The secretary of state rejected a request from the leader of the House Progressive caucus to hold off on allowing Republican Bob Frenier to be seated as a representative while the outcome of his election is being disputed.
Jim Condos, who presided over the ceremonial beginning of the 2017-18 biennium, told Rep. Robin Chesnut-Tangerman, P-Middletown Springs, that Frenier had legal grounds to be seated in the House.
Frenier, a businessman, faced off in November against incumbent Susan Hatch Davis, a Progressive from Washington who served in the Legislature for 10 years. After a recount showed Frenier leading 1,850 to 1,844, a judge declared Frenier the winner of the election, according to the Valley News.
Hatch Davis, who was not available for comment Wednesday, has since challenged the judge’s decision. At issue is whether absentee ballots were treated differently in different towns within the district, according to Frenier.
Chesnut-Tangerman said the challenge from Hatch Davis should have triggered a report on the race from the Vermont Attorney General’s office, followed by a review by a House committee, which would recommend a course of action for the election.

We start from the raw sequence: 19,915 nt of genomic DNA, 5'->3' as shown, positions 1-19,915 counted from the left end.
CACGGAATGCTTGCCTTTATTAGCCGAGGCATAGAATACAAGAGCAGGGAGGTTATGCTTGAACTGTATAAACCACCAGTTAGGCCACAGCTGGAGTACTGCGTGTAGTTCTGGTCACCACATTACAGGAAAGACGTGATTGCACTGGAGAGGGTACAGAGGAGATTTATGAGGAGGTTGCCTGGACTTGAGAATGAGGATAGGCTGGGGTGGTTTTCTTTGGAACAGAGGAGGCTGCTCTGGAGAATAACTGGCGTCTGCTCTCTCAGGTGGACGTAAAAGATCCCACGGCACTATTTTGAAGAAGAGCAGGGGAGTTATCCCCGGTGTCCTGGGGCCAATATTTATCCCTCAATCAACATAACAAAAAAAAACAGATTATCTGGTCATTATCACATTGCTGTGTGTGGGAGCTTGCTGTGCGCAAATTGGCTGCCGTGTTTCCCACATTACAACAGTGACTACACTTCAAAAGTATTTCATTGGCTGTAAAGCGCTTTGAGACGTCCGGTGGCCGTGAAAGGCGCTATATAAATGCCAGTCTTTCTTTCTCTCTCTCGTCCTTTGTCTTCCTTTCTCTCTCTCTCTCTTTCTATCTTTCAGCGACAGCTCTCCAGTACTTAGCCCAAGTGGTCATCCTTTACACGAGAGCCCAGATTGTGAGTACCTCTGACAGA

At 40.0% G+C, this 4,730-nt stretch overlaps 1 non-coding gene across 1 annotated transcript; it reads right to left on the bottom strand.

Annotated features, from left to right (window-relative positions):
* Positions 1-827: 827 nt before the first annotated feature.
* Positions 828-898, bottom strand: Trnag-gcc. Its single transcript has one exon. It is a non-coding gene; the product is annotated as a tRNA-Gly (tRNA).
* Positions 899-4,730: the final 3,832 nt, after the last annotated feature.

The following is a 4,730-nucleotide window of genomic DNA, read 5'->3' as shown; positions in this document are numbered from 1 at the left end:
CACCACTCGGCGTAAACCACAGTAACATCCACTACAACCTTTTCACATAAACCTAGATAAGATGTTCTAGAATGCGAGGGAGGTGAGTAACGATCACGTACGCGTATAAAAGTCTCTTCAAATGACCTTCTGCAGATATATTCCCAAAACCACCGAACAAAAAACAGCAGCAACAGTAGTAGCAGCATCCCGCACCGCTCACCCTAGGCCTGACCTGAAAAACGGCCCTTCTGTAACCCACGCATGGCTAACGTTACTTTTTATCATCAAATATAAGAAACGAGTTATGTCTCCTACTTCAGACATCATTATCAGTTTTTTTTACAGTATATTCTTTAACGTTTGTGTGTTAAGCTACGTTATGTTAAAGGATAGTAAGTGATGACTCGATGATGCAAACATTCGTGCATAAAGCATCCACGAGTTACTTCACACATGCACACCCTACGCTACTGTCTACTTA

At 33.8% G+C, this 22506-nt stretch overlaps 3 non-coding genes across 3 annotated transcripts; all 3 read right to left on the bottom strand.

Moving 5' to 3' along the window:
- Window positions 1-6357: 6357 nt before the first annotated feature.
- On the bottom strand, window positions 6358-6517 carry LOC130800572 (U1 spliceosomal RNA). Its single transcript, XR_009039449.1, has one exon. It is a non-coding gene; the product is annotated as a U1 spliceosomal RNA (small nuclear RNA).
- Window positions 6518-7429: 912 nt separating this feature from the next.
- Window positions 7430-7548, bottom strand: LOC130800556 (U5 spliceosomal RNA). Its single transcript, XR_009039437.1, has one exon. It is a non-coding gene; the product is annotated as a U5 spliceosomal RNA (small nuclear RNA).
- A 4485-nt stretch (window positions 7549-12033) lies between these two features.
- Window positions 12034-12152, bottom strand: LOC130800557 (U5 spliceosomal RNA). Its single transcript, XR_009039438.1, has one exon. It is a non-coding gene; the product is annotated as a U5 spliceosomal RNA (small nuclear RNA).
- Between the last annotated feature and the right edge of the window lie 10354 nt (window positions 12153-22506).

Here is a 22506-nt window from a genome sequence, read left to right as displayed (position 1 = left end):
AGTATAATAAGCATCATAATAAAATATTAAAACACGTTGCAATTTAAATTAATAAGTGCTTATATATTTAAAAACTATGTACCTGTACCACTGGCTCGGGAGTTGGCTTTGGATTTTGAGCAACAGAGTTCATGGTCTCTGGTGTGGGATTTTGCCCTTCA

But the attorney general’s office has not yet released the report, Chesnut-Tangerman said, so the process has come to a halt. He asked Condos to stop anyone from taking the House seat until the process played out.
“I really don’t see it as a partisan issue. I see it as an electoral issue,” Chesnut-Tangerman said in an interview. “And the reason I don’t see it as a partisan issue is I don’t have a real expectation that the outcome will be different. I just want the process to be complete.”
Chesnut-Tangerman raised the issue in a procedural move called a point of order. Condos, who was presiding over the House for the first few minutes of the biennium, did not accept the point of order.
Condos said the decision from the judge serves as Frenier’s certificate of election and allows him to take the seat. “This is not any different from what has been done before,” he said. “The challenge itself will play out.”
Frenier said in an interview that he had no hard feelings about what happened on the floor. He said Chesnut-Tangerman is simply serving his caucus and doing so in a civil and respectful way.